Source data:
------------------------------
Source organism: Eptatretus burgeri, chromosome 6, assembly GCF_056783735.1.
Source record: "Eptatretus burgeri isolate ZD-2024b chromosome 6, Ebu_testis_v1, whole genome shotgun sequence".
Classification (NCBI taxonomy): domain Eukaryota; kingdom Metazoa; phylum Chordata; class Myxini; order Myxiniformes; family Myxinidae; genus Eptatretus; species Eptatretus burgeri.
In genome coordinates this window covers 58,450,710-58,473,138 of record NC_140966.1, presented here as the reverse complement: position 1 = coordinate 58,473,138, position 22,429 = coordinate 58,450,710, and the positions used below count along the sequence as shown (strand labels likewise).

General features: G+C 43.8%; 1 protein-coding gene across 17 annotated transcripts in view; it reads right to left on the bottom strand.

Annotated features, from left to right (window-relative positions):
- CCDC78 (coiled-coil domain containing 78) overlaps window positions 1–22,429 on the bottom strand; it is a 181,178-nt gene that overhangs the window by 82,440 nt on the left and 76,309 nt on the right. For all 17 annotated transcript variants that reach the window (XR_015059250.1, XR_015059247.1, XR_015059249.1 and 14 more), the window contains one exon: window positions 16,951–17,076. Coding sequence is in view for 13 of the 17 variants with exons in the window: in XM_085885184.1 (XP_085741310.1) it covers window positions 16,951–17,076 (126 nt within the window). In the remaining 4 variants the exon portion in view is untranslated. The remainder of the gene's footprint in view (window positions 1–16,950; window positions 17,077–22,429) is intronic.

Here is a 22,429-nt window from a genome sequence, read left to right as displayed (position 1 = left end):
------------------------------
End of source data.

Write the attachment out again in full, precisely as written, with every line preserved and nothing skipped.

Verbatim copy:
Source organism: Eptatretus burgeri, chromosome 6, assembly GCF_056783735.1.
Source record: "Eptatretus burgeri isolate ZD-2024b chromosome 6, Ebu_testis_v1, whole genome shotgun sequence".
Classification (NCBI taxonomy): domain Eukaryota; kingdom Metazoa; phylum Chordata; class Myxini; order Myxiniformes; family Myxinidae; genus Eptatretus; species Eptatretus burgeri.
In genome coordinates this window covers 58,450,710-58,473,138 of record NC_140966.1, presented here as the reverse complement: position 1 = coordinate 58,473,138, position 22,429 = coordinate 58,450,710, and the positions used below count along the sequence as shown (strand labels likewise).

General features: G+C 43.8%; 1 protein-coding gene across 17 annotated transcripts in view; it reads right to left on the bottom strand.

Annotated features, from left to right (window-relative positions):
- CCDC78 (coiled-coil domain containing 78) overlaps window positions 1–22,429 on the bottom strand; it is a 181,178-nt gene that overhangs the window by 82,440 nt on the left and 76,309 nt on the right. For all 17 annotated transcript variants that reach the window (XR_015059250.1, XR_015059247.1, XR_015059249.1 and 14 more), the window contains one exon: window positions 16,951–17,076. Coding sequence is in view for 13 of the 17 variants with exons in the window: in XM_085885184.1 (XP_085741310.1) it covers window positions 16,951–17,076 (126 nt within the window). In the remaining 4 variants the exon portion in view is untranslated. The remainder of the gene's footprint in view (window positions 1–16,950; window positions 17,077–22,429) is intronic.

Here is a 22,429-nt window from a genome sequence, read left to right as displayed (position 1 = left end):